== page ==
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2014 Preview: with a new rule, plate collisions will be a thing of the past . . . maybe

Mar 26, 2014, 10:30 AM EDT

Utley collision 3

In addition to expanded replay, another significant change is in place for the 2014 season: a new rule intended to cut down on collisions at home plate. The sort of which led to Buster Posey‘s broken leg a few years ago and countless catcher concussions over the years. The basics of the rule are as follows:

  • A runner attempting to score may not deviate from his direct pathway to the plate in order to initiate contact with the catcher (or other player covering home plate). If, in the judgment of the Umpire, a runner attempting to score initiates contact with the catcher (or other player covering home plate) in such a manner, the Umpire shall declare the runner out (even if the player covering home plate loses possession of the ball).
  • Unless the catcher is in possession of the ball, the catcher cannot block the pathway of the runner as he is attempting to score. If, in the judgment of the Umpire, the catcher, without possession of the ball, blocks the pathway of the runner, the Umpire shall call or signal the runner safe.

It’s not a perfect rule. Many assumed, before it was announced, that the rule would prevent catchers from ever blocking home plate, whether they have the ball or not. As of now they can still do it as long as they have the ball. If so — and if the runner isn’t overly obvious in his efforts to knock the ball loose — we will still likely see some serious physical contact at the plate, with a ball-possessing catcher being hit by a plate-seeking runner.

Still, it’s something. It will prevent runners from lowering that shoulder and hitting a sitting duck catcher. And it will prevent catchers from setting up as some sort of fortification guarding the plate as they wait for a throw. Injuries should be reduced.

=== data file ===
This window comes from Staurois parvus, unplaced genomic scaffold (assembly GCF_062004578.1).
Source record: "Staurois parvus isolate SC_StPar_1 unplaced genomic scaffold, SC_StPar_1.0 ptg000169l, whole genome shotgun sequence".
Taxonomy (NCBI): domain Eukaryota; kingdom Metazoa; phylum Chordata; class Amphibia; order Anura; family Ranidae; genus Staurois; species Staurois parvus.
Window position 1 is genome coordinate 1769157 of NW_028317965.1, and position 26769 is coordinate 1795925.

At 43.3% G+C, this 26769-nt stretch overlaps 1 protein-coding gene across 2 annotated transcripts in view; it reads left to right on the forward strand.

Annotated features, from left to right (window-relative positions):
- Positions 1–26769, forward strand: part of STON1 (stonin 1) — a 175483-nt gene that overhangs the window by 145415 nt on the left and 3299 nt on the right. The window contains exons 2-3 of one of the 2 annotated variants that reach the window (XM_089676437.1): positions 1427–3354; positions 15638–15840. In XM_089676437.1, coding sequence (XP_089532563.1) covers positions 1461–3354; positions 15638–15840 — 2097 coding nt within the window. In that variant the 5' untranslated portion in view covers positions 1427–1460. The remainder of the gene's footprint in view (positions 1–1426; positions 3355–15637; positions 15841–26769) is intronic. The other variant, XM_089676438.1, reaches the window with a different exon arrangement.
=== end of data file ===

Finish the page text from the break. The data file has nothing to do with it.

I say “should” because, unlike the replay rule, there is considerably more uncertainty as to how this rule will play out in practice. ¬†Just yesterday, while watching the Tigers-Braves spring training game, ESPN commentator, former catcher and former manager Eric Wedge said that, were he on the field, he’d still block the plate without the ball. His thinking: make a tag any way you can and put the onus on the¬†umpire put a run back on the board if he decides you violated the rule. It’s not irrational to think you can get away with it sometimes given how many things an ump has to look at on such plays and given that, under this rule, you are allowed to block the plate sometimes. It’s possible some baserunners will think the same thing and try to knock balls loose in more subtle ways than before.

I predict that we’ll get more contentious and controversial plays out of this new rule than the replay rule. But as baseball officials will always tell you, they’d prefer incremental change over wholesale change and then tweak later if necessary. There will probably be some tweaking in the future.

  1. phillysports1 - Mar 26, 2014 at 10:43 AM

    Picture above , I was at that game . Donnie Murphy’s homer nailed us smh

  2. clydeserra - Mar 26, 2014 at 10:53 AM

    ” As of now they can still do it as long as they have the ball.”

    that was always the rule. just never enforced (see Vartek, jason).

    The new part ot the rule is about the runner

    • paperlions - Mar 26, 2014 at 12:30 PM

      Right, just like any other position player at any other base. All fielders with a ball are allowed to block the progress of the runner when attempted to make a tag.

  3. renaado - Mar 26, 2014 at 11:08 AM

    I’m pretty sure Leagues in Japan, Taiwan, and South Korea will still be doing the collision though. I’m pretty sure they don’t heard MLB’s new rule, well even if they do they’d hardly follow it, anyway it’s their own league there.

    • paperlions - Mar 26, 2014 at 12:32 PM

      Are you sure those leagues even allow collisions? Collisions are not allowed in HS, college, or the minors. MLB was the ONLY level of baseball in the US that allowed runners to run over catchers.

      • renaado - Mar 26, 2014 at 12:41 PM